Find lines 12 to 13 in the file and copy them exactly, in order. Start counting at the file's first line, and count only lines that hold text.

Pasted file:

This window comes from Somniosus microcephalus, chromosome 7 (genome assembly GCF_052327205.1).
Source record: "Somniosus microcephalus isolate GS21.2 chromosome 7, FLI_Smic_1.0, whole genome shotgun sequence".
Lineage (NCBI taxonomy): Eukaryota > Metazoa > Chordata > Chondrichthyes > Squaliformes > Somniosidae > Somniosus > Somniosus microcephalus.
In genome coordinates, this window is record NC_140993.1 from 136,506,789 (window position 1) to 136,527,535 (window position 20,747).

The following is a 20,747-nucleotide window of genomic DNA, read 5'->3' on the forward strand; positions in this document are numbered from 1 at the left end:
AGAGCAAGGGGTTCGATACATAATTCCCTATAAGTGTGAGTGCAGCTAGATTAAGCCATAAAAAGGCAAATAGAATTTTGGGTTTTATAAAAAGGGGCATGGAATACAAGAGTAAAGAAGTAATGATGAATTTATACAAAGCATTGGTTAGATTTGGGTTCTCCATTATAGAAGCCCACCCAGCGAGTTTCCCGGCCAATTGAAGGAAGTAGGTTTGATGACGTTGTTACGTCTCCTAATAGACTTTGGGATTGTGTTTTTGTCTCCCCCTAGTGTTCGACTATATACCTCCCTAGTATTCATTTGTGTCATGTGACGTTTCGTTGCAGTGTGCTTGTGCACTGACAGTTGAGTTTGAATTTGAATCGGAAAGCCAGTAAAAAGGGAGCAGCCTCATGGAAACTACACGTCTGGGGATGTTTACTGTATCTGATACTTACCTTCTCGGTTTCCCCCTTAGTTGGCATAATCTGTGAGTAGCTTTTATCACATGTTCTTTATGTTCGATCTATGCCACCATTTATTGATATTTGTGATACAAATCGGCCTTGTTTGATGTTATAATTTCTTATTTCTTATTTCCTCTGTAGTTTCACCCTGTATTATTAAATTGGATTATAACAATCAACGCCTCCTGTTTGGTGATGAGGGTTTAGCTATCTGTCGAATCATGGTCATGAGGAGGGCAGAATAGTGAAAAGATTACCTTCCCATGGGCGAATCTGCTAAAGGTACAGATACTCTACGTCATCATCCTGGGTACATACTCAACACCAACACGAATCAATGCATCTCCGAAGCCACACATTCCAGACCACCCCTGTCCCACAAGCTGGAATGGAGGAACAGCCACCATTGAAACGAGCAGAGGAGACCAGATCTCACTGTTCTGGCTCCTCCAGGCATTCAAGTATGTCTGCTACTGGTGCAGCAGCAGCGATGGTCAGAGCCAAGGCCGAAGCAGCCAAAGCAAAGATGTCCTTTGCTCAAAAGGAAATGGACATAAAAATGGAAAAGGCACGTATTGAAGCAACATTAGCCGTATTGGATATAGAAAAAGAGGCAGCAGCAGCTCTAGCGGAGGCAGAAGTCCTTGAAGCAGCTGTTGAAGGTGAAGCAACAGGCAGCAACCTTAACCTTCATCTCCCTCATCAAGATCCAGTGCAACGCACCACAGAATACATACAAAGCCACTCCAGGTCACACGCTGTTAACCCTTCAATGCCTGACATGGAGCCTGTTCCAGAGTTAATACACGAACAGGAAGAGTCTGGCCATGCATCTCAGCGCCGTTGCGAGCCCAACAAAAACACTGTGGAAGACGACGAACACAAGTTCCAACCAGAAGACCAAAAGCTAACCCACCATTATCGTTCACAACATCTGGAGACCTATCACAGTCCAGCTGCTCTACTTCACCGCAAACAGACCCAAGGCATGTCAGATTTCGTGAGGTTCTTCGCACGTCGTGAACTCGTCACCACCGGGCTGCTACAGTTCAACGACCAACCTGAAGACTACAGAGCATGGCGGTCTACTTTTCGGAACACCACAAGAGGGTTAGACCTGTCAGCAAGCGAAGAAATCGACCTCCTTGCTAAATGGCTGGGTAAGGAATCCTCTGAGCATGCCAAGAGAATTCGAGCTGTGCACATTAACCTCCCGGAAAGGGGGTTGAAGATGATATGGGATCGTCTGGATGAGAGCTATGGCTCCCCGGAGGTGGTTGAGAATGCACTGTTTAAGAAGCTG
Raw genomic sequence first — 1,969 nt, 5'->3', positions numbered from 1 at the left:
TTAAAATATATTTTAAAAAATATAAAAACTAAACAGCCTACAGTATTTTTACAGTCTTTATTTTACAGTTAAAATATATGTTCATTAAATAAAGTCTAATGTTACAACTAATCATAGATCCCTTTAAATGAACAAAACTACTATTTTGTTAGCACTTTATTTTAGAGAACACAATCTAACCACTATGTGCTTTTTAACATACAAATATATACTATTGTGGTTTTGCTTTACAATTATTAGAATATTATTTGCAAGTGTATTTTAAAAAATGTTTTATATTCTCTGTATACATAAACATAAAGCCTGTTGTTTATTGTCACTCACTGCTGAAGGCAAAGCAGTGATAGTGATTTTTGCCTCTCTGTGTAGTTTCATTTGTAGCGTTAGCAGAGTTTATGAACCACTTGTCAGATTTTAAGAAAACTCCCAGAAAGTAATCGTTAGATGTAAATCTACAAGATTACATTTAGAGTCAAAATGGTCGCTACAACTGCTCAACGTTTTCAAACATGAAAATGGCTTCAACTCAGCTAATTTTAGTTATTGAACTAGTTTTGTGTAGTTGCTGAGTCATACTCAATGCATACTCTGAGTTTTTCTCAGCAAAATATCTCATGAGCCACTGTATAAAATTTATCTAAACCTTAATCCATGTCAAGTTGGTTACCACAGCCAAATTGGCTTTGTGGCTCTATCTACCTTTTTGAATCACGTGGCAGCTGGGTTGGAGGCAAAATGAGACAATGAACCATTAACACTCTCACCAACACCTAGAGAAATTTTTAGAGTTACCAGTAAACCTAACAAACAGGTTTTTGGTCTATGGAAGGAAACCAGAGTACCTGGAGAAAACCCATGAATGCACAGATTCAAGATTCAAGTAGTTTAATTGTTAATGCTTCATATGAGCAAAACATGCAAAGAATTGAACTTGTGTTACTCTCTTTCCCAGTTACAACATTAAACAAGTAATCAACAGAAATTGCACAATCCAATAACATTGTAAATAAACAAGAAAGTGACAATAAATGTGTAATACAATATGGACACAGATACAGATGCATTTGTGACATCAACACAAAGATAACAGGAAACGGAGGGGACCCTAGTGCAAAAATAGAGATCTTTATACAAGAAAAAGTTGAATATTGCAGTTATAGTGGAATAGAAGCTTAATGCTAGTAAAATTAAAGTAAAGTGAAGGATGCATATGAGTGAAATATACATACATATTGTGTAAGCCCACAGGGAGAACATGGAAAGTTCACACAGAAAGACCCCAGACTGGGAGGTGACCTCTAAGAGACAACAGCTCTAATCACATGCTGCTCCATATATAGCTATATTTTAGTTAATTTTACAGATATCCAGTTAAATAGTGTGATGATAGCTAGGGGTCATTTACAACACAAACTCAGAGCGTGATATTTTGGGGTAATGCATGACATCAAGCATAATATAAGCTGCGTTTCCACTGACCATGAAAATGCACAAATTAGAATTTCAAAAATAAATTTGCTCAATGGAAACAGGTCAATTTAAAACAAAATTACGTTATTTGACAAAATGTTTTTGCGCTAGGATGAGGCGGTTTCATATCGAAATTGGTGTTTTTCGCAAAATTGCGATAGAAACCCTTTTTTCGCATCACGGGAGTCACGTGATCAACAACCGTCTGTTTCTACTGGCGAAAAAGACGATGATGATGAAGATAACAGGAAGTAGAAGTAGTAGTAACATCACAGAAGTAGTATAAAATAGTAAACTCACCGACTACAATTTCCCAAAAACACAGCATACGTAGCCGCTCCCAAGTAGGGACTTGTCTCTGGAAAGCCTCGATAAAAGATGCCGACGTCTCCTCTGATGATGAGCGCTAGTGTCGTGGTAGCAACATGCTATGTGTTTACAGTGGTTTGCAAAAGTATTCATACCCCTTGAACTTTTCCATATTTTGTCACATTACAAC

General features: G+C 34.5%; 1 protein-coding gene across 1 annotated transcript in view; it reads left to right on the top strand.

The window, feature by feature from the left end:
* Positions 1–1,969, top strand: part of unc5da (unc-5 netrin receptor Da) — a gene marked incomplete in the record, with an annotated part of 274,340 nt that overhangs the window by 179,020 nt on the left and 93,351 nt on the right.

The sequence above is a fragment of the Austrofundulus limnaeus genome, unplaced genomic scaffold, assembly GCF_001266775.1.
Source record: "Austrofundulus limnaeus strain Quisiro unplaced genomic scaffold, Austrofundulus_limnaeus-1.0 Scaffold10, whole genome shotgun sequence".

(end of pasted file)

The sequence above is a fragment of the Austrofundulus limnaeus genome, unplaced genomic scaffold, assembly GCF_001266775.1.
Source record: "Austrofundulus limnaeus strain Quisiro unplaced genomic scaffold, Austrofundulus_limnaeus-1.0 Scaffold10, whole genome shotgun sequence".